The Secret Fire was never within Morgoth's reach
The Flame Imperishable was, always and ever, solely of Eru Ilúvatar:
To Melkor among the Ainur had been given the greatest gifts of power
and knowledge, and he had a share in all the gifts of his brethren. He
had gone often alone into the void places seeking the Imperishable
Flame; for desire grew hot within him to bring into Being things of
his own, and it seemed to him that Ilúvatar took no thought for the
Void, and he was impatient of its emptiness. Yet he found not the
Fire, for it is with Ilúvatar.
—The Silmarillion, p. 3
Tolkien was a linguist and a philologist. When he used words, he used them with great care, often employing deliberate archaisms to enhance the mythological feel of his work.
Thus, when Tolkien says that the Fire is with Ilúvatar, he means it as a universal, timeless fact.
If the fact that the fire was with Ilúvatar prevented Morgoth when Eä was not yet born, it would present the same obstacle once Eä had been fashioned.
Indeed, it seems clear that the Secret Fire, or the Flame Imperishable, is indeed merely another name for the innate creative power of Eru, which is lacking in his subcreation.
This is actually already glimpsed in the Ainulindale', in which
reference is made to the 'Flame Imperishable'. This appears to mean
the Creative activity of Eru (in some sense distinct from or within
Him), by which things could be given a 'real' and independent (though
derivative and created) existence. The Flame Imperishable is sent out
from Eru, to dwell in the heart of the world, and the world then Is,
on the same plane as the Ainur, and they can enter into it. But this
is not, of course, the same as the re-entry of Eru to defeat Melkor.
It refers rather to the mystery of 'authorship', by which the author,
while remaining 'outside' and independent of his work, also 'indwells'
in it, on its derivative plane, below that of his own being, as the
source and guarantee of its being.
In the early versions of Tolkien's mythos described in Morgoth's Ring, we may see how futile any attempt by Morgoth (then Melkor) to acquire the Secret Fire would actually be:
Now the Sun was designed to be the heart of Arda, and the Valar
purposed that it should give light to all that Realm, unceasingly and
without wearying or diminution, and that from its light the world
should receive health and life and growth. Therefore Varda set there
the most ardent and beautiful of all those spirits that had entered
with her into Ea, and she was named Ar(i), and Varda gave to her
keeping a portion of the gift of Iluvatar so that the Sun should
endure and be blessed and give blessing. The Sun, the loremasters tell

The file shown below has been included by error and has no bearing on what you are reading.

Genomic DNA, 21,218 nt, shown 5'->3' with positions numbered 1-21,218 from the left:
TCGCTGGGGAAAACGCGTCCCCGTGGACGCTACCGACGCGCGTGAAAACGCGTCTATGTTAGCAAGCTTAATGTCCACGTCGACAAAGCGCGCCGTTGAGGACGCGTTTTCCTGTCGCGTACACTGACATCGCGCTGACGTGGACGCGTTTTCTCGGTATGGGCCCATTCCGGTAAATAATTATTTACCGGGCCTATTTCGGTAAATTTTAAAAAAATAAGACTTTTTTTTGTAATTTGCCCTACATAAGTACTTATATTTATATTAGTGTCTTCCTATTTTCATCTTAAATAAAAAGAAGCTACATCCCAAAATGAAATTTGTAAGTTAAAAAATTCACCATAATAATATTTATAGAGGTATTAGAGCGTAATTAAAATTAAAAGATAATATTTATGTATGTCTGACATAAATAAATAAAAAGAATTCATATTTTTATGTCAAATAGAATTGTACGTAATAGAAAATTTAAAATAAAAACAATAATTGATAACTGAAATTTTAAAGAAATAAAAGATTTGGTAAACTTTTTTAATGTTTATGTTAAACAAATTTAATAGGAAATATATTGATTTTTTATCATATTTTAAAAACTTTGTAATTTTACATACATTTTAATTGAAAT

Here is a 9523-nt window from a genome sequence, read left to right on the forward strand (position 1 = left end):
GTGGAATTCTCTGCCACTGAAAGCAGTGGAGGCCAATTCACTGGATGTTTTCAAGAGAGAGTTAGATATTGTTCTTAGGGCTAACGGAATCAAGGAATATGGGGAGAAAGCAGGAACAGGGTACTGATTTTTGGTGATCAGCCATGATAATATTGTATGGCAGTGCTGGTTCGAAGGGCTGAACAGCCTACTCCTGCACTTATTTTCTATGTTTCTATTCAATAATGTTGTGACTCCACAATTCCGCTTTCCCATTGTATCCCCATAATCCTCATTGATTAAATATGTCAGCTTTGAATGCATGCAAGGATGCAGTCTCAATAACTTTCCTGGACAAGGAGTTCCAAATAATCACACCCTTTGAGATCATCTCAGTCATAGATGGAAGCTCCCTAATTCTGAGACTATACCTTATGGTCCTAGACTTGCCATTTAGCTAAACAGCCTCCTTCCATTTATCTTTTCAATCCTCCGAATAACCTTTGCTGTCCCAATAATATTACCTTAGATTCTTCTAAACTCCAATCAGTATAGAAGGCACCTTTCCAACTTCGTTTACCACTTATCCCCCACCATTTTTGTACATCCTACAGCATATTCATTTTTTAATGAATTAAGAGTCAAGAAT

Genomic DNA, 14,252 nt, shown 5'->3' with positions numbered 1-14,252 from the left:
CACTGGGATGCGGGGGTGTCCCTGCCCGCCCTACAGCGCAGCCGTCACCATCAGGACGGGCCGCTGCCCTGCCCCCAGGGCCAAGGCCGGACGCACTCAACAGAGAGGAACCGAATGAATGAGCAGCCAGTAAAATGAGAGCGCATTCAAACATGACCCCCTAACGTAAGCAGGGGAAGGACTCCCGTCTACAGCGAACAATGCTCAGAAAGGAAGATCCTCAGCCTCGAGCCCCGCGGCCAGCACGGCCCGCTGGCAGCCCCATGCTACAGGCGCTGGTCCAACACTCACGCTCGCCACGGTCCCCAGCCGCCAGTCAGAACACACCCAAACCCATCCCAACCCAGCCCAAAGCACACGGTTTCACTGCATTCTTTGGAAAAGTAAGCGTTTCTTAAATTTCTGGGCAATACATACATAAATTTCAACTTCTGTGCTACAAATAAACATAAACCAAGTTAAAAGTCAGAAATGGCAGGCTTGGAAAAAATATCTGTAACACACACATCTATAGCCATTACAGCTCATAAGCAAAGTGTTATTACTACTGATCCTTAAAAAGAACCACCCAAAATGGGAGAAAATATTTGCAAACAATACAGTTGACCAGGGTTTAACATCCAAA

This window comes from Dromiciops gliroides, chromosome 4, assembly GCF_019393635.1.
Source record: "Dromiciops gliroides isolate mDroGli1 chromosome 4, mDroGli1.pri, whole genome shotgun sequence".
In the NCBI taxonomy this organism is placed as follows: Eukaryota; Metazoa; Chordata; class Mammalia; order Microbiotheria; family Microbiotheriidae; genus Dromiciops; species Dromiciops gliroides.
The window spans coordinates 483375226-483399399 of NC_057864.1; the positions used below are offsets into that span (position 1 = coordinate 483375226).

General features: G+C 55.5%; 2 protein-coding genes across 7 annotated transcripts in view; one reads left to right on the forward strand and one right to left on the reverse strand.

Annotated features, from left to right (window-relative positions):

us, was in that beginning named As (which is as near as it can be
interpreted Warmth, to which are joined Light and Solace), and that
the spirit therefore was called Azie (or later Arie).
Note the similarity of this passage with the later description of Eä.
Therefore Ilúvatar gave to their vision Being, and set it amid the
Void, and the Secret Fire was sent to burn at the heart of the World;
and it was called Eä.
— The Silmarillion, p. 7
The "gift of Ilúvatar," provided to the spirit of the Sun, is a direct analogue of the Secret Fire that burns at the heart of Arda. As previously mentioned, this is simply that element of the divine creative principle that gives Arda its continuing existence. Of course, Morgoth desires this principle for himself, and resolves to take it by force. Arie censures him, saying that he must ultimately be unsuccessful in claiming it.
But Arie rejected Melkor and rebuked him, saying: 'Speak not of right,
which thou hast long forgotten. Neither for thee nor by thee alone was
Ea made; and thou shalt not be King of Arda.
Beware therefore; for there is in the heart of As a light in which
thou hast no part, and a fire which will not serve thee. Put not out
thy hand to it. For though thy potency may destroy it, it will burn
thee and thy brightness will be made dark.'
Then the spirit of Arie went up like a flame of anguish and wrath, and
departed for ever from Arda, and the Sun was bereft of the Light of
Varda, and was stained by the assault of Melkor. And being for a long
while without rule it flamed with excessive heat or grew too cool, so
that grievous hurt was done to Arda and the fashioning of the world
was marred and delayed, until with long toil the Valar made a new
order. But even as Arie foretold, Melkor was burned and his
brightness darkened, and he gave no more light, but light pained him
exceedingly and he hated it.
Note that Morgoth did not gain dominion over, or corrupt, the Light of Varda, what Tolkien would later call the Flame Imperishable. He did indeed corrupt the sun, but the Light of Varda, which elsewhere is identified with the love of Eru for creation, departs the world with Arie. It is indeed this that burns Morgoth.
To Varda Iluvatar said: 'I will give unto thee a parting gift. Thou
shalt take into Ea a light that is holy, coming new from Me, unsullied
by the thought and lust of Melkor, and with thee it shall enter into
Ea, and be in Ea, but not of Ea.'
Morgoth could destroy the manifestation of the Flame in Arda, much as he could destroy other manifestations of the Flame Imperishable, such as living creatures.
The Light, or the Flame Imperishable, cannot be destroyed, being (as it is) quite literally an attribute of Ilúvatar.
Any attempt to claim the Secret Fire would only have been to Morgoth's regret. While he could taint its manifestations, as he indeed tainted Arda by pouring his being into it, the Fire itself was entirely part of Ilúvatar.